•  It will take users on a journey through India’s energy landscape and show how distributed solar can empower people
  • The film seeks to spread awareness on the true potential of solar to transform the country
  • It is narrated by famous actor Naseeruddin Shah
  • To make this movie a reality, the producers need support from the solar community (see details here)
October 10, 2014

India’s residential solar market could create around 325,000 jobs in the next ten years

The residential rooftop solar market is still at a nascent stage in India. However, as grid-parity nears and net-metering is offered in more and more states, the segment is poised for fast growth. Residential rooftop installations would be on average small and geographically dispersed. Both are good things. BRIDGE TO INDIA estimates refer that around 325,000 jobs will be created, if India installs 25 GW in ten years. While this target sounds large in today’s context, we believe that it is quite achievable. For details, please refer to our ‘India Solar Decision Brief’ on “India’s Solar Transformation: Beehives vs Elephants” (online downloadable version available here).

  • A capacity addition of 25 GW in residential solar would create around 325,000 jobs over ten years
  • Parity and net-metering will be the prime drivers for adoption in residential rooftop systems after 2021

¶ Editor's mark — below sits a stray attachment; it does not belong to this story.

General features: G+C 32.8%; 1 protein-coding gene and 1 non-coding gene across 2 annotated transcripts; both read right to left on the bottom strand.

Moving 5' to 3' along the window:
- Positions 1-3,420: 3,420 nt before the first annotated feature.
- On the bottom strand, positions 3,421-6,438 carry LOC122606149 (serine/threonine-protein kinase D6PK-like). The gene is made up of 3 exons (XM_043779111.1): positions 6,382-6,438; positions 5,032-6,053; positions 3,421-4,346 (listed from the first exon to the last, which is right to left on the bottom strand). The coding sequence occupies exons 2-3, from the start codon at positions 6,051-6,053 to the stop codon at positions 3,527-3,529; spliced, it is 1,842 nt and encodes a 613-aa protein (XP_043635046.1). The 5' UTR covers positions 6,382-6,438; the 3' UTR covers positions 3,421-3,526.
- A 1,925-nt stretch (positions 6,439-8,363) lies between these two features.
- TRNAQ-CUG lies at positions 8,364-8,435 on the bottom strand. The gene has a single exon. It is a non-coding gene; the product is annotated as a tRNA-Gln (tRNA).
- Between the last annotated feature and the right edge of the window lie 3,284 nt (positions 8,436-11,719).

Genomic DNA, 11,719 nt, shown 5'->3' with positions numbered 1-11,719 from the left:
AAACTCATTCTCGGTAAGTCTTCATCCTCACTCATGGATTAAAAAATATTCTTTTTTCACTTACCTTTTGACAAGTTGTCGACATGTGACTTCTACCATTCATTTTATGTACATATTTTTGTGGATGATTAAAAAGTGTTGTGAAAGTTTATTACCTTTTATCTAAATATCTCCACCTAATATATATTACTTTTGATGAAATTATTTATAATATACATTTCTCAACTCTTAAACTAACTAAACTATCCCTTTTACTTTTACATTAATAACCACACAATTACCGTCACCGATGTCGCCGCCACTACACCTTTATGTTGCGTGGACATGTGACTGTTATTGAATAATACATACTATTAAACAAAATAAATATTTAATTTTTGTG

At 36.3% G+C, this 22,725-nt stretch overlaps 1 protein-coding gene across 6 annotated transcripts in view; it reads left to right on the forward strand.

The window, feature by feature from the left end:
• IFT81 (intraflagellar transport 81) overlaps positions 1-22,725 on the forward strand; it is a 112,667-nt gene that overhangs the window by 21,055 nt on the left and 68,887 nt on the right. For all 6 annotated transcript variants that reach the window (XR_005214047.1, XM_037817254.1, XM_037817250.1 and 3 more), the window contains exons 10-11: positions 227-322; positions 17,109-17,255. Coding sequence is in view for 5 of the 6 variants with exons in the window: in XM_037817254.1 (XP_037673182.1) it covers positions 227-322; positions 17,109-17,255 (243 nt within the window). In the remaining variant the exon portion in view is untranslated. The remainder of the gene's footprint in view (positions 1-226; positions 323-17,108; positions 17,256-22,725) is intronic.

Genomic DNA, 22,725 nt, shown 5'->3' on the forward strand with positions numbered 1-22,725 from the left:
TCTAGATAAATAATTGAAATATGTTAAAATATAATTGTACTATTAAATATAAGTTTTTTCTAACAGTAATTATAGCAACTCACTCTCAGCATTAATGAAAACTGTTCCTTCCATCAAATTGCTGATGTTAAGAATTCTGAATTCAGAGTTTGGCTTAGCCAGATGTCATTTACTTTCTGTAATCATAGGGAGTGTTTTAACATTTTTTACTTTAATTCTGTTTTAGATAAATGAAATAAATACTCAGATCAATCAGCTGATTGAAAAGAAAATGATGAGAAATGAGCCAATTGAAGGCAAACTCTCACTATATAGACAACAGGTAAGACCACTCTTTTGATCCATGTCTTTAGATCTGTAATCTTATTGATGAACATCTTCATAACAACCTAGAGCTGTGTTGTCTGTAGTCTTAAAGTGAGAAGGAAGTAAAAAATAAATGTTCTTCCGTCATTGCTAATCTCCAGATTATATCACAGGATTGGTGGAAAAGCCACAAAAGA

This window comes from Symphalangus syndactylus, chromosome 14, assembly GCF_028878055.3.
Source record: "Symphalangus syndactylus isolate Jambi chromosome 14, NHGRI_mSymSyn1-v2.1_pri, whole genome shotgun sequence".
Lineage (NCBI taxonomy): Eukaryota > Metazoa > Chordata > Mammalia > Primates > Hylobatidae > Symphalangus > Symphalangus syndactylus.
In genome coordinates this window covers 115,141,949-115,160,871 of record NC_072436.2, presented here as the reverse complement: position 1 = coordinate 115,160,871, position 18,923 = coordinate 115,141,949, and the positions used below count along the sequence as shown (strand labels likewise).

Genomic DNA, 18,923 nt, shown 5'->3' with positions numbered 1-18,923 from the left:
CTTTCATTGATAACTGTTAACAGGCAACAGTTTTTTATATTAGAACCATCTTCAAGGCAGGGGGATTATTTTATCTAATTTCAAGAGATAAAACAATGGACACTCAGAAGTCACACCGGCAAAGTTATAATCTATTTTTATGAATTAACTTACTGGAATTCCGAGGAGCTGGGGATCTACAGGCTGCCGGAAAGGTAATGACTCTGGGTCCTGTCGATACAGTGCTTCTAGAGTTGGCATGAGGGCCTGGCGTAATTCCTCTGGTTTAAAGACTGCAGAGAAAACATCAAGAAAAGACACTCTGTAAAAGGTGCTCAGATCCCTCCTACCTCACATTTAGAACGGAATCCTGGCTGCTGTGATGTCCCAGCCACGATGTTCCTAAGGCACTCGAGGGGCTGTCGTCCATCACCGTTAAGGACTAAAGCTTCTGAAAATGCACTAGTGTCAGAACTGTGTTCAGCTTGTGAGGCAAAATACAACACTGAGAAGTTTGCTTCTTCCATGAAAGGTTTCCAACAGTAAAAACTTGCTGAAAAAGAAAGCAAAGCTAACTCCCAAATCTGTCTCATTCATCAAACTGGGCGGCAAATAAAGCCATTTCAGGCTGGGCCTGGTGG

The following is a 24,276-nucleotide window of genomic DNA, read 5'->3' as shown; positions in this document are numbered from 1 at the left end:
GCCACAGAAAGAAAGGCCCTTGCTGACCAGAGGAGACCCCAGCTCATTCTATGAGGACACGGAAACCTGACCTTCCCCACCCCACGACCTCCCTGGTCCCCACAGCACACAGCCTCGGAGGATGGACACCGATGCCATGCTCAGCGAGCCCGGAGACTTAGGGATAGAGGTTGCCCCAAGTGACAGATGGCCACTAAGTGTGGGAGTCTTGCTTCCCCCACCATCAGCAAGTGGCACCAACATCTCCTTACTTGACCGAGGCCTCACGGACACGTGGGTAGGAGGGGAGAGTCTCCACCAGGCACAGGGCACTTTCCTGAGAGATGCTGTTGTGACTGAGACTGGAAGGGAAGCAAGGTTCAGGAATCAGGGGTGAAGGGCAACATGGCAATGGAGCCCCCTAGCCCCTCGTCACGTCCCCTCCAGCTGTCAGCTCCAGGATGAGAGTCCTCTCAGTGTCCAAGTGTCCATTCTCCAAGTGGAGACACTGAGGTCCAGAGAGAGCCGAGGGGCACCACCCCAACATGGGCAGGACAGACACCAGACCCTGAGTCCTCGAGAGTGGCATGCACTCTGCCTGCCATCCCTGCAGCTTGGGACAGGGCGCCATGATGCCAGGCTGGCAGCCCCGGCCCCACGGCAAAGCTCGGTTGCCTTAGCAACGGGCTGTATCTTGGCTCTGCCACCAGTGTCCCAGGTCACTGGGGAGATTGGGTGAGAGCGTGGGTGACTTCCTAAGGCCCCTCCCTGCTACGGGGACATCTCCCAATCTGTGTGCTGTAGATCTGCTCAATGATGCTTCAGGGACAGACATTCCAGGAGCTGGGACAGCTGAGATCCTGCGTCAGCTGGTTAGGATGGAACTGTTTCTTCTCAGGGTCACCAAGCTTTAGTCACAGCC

• Jobs in manufacturing, business development, supply chain, logistics, installation & commissioning and operation & maintenance are “sticky” whereas jobs in the supply chain, logistics and installation and commissioning are not “sticky”
October 8, 2014

Weekly update : As solar targets become larger, the spotlight turns on policy delivery

Several new announcements at the central and state level are creating a lot of excitement in the Indian solar market (read the October 2014 edition of the India Solar Compass). Last week, Rajasthan notified that it is looking to revamp its solar policy to achieve 25 GW of solar capacity in five years (refer). The proposed policy aims to streamline land lease/acquisition and statutory approval process to attract investors.

  • More public sector companies are being asked to consider investing into solar
  • Scaling-up effect will help bring down the cost of solar power in India significantly
  • India has the attention of the local and international investment community